2. Perform Detailed Due Diligence

Major maintenance issues are a costly hassle when you live across town and can’t deal with the mess yourself. If you’re a plane ride or road trip away, it’s better to avoid those problems altogether. Again, you will want to hold a higher bar for your financial estimates and inspections when investing in the Florida rental market from out of state.

Even if Key West, Kissimmee, St. Petersburg, or other potential investment markets are far away, it’s usually worth visiting before buying a rental property. Trusting the pictures and buying sight unseen is a recipe for disaster. Plan to visit the property with your inspector so you can record issues with the foundation, plumbing, electrical, or anything else.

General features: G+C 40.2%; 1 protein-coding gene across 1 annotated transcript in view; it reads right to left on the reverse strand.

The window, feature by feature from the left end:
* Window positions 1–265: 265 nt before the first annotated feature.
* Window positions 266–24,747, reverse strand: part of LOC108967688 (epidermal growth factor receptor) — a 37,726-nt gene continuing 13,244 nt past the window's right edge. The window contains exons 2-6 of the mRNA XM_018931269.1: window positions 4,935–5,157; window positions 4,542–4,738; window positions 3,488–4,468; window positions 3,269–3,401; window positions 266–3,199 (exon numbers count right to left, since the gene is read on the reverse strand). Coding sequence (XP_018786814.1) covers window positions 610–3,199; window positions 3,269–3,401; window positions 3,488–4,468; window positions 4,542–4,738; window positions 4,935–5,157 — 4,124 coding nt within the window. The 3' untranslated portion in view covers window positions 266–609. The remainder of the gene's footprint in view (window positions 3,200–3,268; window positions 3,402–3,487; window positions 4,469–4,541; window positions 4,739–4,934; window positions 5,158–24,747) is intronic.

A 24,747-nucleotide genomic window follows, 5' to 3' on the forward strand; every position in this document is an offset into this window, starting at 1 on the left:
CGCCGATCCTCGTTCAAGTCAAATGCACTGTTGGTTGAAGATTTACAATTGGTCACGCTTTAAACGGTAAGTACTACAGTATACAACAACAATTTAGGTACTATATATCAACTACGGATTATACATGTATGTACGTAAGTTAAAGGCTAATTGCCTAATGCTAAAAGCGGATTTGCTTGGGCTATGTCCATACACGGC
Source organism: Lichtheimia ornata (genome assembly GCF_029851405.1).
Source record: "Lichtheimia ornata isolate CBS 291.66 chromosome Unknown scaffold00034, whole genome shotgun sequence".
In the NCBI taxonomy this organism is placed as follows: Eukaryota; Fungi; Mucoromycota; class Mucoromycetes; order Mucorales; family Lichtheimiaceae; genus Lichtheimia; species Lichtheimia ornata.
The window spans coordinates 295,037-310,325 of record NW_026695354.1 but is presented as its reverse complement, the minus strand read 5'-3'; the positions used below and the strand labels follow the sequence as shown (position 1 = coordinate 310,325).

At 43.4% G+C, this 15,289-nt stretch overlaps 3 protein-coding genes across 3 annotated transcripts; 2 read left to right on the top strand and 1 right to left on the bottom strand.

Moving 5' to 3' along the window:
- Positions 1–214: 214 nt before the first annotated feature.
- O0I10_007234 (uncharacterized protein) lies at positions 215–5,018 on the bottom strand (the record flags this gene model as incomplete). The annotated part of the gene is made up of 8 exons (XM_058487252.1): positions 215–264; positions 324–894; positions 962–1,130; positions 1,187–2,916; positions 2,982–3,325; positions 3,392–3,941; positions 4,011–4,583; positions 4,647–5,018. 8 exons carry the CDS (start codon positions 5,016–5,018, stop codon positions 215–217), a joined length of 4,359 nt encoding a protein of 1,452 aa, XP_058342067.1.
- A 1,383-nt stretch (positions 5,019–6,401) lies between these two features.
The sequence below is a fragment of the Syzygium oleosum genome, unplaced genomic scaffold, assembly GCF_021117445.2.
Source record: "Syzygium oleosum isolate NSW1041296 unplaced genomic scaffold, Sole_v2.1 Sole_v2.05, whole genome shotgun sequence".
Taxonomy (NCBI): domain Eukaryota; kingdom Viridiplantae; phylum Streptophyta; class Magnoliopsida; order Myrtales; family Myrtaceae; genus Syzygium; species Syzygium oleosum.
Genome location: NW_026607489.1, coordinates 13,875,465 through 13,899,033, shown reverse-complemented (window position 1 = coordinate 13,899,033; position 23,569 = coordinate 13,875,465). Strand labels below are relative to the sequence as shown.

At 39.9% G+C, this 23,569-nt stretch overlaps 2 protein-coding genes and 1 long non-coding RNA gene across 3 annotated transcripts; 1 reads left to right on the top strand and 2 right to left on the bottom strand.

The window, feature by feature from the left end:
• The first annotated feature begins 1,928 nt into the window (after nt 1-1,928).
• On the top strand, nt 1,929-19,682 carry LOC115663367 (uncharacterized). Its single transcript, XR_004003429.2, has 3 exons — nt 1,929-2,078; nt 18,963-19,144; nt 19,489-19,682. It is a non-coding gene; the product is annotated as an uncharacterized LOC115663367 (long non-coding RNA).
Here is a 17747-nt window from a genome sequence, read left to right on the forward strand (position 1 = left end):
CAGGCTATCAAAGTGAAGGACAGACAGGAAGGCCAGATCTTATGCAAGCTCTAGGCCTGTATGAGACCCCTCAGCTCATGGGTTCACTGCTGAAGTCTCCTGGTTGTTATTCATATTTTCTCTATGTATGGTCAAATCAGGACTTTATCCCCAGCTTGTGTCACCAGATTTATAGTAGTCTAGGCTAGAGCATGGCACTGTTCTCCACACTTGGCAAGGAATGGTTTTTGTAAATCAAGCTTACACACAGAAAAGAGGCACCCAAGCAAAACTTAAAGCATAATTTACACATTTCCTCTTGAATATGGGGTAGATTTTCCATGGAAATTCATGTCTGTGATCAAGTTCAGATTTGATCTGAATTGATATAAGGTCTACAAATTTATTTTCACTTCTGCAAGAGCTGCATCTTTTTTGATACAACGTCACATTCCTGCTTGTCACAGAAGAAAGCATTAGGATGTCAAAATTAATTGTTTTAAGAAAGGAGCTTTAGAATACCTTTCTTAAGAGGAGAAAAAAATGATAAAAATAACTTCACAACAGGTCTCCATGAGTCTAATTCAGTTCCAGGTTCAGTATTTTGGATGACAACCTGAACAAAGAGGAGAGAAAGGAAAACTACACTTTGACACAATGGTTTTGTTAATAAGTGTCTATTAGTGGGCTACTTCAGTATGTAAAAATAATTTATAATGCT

3. Protect Your Investment with Comprehensive Insurance

Environmental disasters (and disaster renters) can happen anywhere. Florida is a common site of hurricanes, tornadoes, sinkholes, lightning strikes, animal infestations, floods, and other unpredictable events.

Consult with a trusted insurance professional to ensure you have adequate coverage that protects your investment when you’re not there. Remember that traditional property insurance doesn’t include flood damage, and there are usually plenty of additional exclusions to be aware of.

Depending on the type of renter you expect, you’ll want customized landlord insurance. Policies for short-term rentals in Florida are different from long-term rentals. Protecting your property is critical to prevent financial disaster when other disasters land at your Florida rental.